Greetings of Peace. This blog contains selections from my correspondence and other sources on a variety of subjects related to religion, philosophy, and spirituality. I hope that they may be of benefit to the interested reader. Concerning the title of the blog, read this entry.

Saturday, November 19, 2016

Islam and "Perennialism"

One explanation concerning why perennialism might be included among a list of those things that cause one to doubt Islam is the acknowledgement that a common perspective among perennialists is to depreciate exclusive religious identity in favor of identity as a metaphysician following the religion of the heart. The notion that Islam was arbitrary and expedient in principle (even if providential) and that neither Guenon nor Schuon can be considered converts is an important point of explanation among some of their followers. In perennialism (considered as a movement with ideological tendencies) this indicates a shift of primacy from revelation toward intellection wherein gnosis supplants the religion of the Prophet Muhammad - May peace and blessings be upon him. Intra-traditionally, a similar confluence of ideas may be found in the interplay of nubuwwah and wilayah. The difference is that this interplay occurs within an Islamic context wherein the intellect is still viewed as a ray of the nur muhammadiyah rather than a star shining solitarily above a plethora of religious firmaments. I imagine that the initial encounter of such ideas can be somewhat confusing or disconcerting for those who principally or exclusively identify themselves as Muslims, particularly if they have a propensity toward esoterism as taught by these figures.


Especially following the release of the Study Quran, many popular Islamic scholars (in the sense of addressing the populace rather than being in themselves well-known) are portraying the perennial philosophy in its ideological form (i.e. Perennialism) as a threat to the articles of Islamic faith determined by the majority of the community. Anyone who adopts a pluralistic perspective is considered by these scholars to have forfeited the correct view which may be interpreted as a crisis of faith even though it does not involve the introduction of doubt concerning God or Islam. I imagine that many Muslims, presented with a teaching that appeals to their intelligence but which contrasts to the teaching that appeals to their fear of God and desire for salvation will feel themselves deeply conflicted over the matter.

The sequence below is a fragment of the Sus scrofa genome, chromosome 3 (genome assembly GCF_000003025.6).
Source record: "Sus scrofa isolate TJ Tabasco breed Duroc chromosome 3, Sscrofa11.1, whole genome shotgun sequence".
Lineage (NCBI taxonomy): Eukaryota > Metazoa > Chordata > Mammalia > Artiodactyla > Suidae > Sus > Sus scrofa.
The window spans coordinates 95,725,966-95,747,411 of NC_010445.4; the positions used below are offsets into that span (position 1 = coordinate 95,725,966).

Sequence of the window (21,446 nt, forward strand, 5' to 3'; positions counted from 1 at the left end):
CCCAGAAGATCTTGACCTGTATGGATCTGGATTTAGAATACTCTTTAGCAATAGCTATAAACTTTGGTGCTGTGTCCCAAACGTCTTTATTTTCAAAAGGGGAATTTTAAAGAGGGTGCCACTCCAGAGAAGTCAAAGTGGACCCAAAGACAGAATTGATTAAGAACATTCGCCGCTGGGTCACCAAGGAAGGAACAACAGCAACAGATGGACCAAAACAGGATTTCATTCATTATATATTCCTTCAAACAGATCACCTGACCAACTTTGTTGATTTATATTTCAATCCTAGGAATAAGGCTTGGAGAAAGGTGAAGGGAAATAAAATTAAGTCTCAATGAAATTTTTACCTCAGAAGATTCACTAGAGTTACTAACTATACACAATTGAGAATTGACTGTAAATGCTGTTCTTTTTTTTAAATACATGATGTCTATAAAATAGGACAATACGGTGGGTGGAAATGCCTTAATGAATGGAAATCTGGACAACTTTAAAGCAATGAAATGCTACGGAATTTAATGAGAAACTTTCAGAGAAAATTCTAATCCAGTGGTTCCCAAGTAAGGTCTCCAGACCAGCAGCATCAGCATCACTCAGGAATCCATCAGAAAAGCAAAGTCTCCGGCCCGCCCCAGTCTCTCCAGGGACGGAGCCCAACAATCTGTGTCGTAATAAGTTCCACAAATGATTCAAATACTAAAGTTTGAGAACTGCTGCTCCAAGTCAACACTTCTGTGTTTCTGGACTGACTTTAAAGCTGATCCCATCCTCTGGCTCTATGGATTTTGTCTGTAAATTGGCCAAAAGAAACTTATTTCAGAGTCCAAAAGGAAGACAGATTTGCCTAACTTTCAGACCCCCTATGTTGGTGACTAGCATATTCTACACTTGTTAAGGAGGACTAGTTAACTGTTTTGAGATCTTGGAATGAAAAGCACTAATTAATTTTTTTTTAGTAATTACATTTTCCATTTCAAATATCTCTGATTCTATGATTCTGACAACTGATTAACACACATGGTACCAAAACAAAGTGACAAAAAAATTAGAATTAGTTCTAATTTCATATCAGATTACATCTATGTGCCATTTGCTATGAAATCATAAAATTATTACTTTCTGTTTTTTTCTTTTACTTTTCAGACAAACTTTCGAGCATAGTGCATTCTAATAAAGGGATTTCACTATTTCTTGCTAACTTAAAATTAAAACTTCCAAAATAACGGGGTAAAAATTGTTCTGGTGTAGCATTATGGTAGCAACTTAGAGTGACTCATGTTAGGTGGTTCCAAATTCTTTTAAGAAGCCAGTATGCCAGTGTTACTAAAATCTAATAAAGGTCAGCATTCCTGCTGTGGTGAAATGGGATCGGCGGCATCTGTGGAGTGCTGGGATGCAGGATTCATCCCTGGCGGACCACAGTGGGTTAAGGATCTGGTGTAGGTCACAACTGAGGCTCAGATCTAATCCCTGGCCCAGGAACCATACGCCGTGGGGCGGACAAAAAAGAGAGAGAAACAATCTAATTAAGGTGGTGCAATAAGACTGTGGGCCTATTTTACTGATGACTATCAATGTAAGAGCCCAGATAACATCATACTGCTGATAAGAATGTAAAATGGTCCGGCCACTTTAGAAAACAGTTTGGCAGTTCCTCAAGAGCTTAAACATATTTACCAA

I think that the issue is a little more complicated than Islam reigning among the religions or otherwise abrogating them, and so forth. Islam in fact identifies itself as the religio perennis (din al-fitrah, din al-hanif, and even din unqualified), the haqiqa muhammadiyah as the source of all legislative prophets, and the shahadah as the philosophia perennis or essence of all revealed messages. I wonder how many intellectually inclined Muslims upon being exposed to perennialism think to themselves, why the need for a secular perennial philosophy?

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